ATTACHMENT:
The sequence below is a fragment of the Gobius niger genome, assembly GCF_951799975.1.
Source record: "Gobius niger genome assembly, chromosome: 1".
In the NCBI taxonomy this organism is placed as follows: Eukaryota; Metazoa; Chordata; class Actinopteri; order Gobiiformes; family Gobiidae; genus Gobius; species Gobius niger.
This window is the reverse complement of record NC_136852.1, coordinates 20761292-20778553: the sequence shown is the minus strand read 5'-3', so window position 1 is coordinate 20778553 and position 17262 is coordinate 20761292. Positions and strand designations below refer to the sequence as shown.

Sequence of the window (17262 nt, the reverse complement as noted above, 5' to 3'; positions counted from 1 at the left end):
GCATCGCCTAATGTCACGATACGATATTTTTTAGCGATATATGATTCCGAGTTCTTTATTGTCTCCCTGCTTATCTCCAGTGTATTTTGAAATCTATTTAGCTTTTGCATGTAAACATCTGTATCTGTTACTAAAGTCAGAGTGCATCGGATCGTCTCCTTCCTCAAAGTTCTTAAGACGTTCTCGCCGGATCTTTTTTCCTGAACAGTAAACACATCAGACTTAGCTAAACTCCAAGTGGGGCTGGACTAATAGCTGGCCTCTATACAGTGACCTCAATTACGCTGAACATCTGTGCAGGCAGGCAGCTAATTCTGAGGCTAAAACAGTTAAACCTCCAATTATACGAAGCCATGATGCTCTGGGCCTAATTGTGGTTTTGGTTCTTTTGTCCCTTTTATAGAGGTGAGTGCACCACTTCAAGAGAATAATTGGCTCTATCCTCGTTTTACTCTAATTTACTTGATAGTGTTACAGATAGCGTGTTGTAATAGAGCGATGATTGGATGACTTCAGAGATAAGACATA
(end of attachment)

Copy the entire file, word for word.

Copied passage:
The sequence below is a fragment of the Gobius niger genome, assembly GCF_951799975.1.
Source record: "Gobius niger genome assembly, chromosome: 1".
In the NCBI taxonomy this organism is placed as follows: Eukaryota; Metazoa; Chordata; class Actinopteri; order Gobiiformes; family Gobiidae; genus Gobius; species Gobius niger.
This window is the reverse complement of record NC_136852.1, coordinates 20761292-20778553: the sequence shown is the minus strand read 5'-3', so window position 1 is coordinate 20778553 and position 17262 is coordinate 20761292. Positions and strand designations below refer to the sequence as shown.

Sequence of the window (17262 nt, the reverse complement as noted above, 5' to 3'; positions counted from 1 at the left end):
GCATCGCCTAATGTCACGATACGATATTTTTTAGCGATATATGATTCCGAGTTCTTTATTGTCTCCCTGCTTATCTCCAGTGTATTTTGAAATCTATTTAGCTTTTGCATGTAAACATCTGTATCTGTTACTAAAGTCAGAGTGCATCGGATCGTCTCCTTCCTCAAAGTTCTTAAGACGTTCTCGCCGGATCTTTTTTCCTGAACAGTAAACACATCAGACTTAGCTAAACTCCAAGTGGGGCTGGACTAATAGCTGGCCTCTATACAGTGACCTCAATTACGCTGAACATCTGTGCAGGCAGGCAGCTAATTCTGAGGCTAAAACAGTTAAACCTCCAATTATACGAAGCCATGATGCTCTGGGCCTAATTGTGGTTTTGGTTCTTTTGTCCCTTTTATAGAGGTGAGTGCACCACTTCAAGAGAATAATTGGCTCTATCCTCGTTTTACTCTAATTTACTTGATAGTGTTACAGATAGCGTGTTGTAATAGAGCGATGATTGGATGACTTCAGAGATAAGACATA